The steady increase in public expenditure has been resulting in large leakage into the stream of unaccounted income. Since this course could attract more and more funds easily, the non-poor beneficiaries see to it that such schemes and the accompanying procedures of expenditure continue. This. combined with the growth of political funding, is seen as another significant factor behind the growth of black income.

Transactions in real estate swells the quantum of black money. In the case of rented buildings, the evil creeps in at the time of change in tenant. The operation of rent control has led to the phenomenon of 'pugree' as the scarcity premium, with rent remaining the same. 

When real estate is bought and sold, both parties to the transaction find substantial advantage in declaring a lower price and setting the rest in cash. The seller is tempted to evade capital gains tax and wealth tax. The buyer benefits by evading wealth tax, stamp duty for registration of the property, and house property tax.

The general deterioration in moral standards of our people and weakening moral inhibitions against tax evasion are cited as other significant factors fueling the rise of tax evasion.

In practice, deterrence against tax evasion is weak though the legal provisions are adequate. The system of permanent account numbers has not been completely adopted and coordination of useful information collected from outside left much to be desired. Similarly, the potential for detecting evasion through systematic survey has not been fully exploited. Black money is a misdirection of national resources. It is normally kept in the form of unproductive assets like real estate, land, buildings or gold, diamonds etc. or squandered on ostentatious consumption of goods and services, thus contributing hardly anything to productive activities.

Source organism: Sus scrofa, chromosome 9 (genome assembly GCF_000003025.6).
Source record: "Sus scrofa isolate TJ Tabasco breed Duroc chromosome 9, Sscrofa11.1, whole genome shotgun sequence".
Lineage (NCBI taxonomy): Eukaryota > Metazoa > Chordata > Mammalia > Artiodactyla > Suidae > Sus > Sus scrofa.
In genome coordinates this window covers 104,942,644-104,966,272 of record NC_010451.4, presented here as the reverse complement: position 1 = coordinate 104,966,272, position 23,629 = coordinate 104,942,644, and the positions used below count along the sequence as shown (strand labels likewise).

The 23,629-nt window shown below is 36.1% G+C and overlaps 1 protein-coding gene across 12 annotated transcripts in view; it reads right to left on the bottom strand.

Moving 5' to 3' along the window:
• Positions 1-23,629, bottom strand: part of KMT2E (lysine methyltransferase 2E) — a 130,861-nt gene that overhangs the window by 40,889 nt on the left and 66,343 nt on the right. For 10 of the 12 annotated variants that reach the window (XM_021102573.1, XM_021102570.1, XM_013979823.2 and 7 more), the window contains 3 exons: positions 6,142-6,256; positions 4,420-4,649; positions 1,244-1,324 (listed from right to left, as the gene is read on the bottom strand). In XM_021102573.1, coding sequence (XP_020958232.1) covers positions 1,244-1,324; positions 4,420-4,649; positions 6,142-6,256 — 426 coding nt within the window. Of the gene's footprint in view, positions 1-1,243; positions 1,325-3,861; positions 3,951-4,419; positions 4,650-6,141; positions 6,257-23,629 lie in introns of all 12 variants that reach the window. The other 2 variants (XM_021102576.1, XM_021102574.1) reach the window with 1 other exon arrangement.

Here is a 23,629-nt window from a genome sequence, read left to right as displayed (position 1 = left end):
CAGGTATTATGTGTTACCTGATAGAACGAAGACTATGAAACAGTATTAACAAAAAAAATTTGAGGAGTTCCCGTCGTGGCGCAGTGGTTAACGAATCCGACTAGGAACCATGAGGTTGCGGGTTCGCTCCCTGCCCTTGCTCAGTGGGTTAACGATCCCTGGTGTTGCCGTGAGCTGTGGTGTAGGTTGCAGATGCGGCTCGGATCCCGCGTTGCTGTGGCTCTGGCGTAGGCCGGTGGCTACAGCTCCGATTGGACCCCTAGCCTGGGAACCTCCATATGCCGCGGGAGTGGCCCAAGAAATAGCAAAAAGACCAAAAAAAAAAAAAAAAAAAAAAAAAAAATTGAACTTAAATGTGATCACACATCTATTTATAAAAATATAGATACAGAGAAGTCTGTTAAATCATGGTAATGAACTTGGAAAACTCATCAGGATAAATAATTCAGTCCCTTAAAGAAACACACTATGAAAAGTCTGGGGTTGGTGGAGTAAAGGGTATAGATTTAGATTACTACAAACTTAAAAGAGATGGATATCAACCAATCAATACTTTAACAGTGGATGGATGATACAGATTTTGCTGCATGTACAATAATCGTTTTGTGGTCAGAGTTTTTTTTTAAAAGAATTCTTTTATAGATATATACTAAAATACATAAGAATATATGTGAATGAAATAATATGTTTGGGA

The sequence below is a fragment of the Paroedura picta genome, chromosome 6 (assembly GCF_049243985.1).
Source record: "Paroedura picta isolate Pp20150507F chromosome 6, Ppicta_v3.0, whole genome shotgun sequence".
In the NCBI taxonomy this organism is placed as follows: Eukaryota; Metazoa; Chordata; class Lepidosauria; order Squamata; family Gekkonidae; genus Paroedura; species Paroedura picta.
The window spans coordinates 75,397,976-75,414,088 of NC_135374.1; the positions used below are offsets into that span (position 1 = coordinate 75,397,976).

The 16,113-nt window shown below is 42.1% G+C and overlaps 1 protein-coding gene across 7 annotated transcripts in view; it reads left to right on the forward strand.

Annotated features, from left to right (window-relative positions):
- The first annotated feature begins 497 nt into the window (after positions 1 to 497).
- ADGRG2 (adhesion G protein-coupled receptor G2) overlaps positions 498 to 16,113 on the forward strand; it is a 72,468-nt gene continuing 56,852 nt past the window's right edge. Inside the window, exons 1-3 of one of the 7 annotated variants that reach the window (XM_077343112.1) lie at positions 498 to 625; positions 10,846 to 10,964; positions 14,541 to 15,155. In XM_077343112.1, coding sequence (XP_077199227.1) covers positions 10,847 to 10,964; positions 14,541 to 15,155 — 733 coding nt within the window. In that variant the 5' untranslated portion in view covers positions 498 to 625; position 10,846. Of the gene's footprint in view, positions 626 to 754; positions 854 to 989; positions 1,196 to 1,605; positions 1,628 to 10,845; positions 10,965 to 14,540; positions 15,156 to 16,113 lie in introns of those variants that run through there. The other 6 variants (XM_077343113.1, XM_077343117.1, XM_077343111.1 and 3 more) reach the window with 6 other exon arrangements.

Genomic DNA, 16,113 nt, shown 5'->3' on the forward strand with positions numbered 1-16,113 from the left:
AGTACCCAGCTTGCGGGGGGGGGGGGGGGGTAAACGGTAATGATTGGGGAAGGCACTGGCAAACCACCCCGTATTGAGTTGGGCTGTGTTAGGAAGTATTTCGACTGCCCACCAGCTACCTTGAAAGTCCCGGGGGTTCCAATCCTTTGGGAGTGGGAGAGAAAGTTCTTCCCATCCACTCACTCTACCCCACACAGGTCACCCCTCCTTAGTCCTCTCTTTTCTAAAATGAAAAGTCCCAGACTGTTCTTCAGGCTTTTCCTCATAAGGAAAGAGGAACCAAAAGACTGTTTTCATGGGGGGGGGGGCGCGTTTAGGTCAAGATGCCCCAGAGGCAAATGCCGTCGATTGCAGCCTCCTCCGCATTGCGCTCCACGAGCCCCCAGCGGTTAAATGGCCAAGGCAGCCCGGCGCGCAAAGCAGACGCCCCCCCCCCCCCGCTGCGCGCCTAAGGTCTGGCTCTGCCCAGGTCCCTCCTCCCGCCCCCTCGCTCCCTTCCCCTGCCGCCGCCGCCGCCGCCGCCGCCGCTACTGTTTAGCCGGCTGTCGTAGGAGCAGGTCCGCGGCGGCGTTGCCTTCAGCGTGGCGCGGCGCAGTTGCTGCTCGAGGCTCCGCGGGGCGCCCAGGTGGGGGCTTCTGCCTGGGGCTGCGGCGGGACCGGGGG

The most obvious consequence of substantial black economy is misinformation about the actual state of the economy which could lead to faulty diagnosis and inappropriate policy actions. Tax evasion reduces the elasticity of the tax system, undermines its equity and affects resource allocation in the economy. Black money destabilizes monetary policy.It worsens income distribution and thereby undermines the fabrics of society. The worst income class who constantly find the gap between the haves and have-notes increasing.

The unseen but real effect is on the valued system of society where dishonesty is seen as paying and trickery is seen as better than hard work, the moral fabric of society takes a hard knock.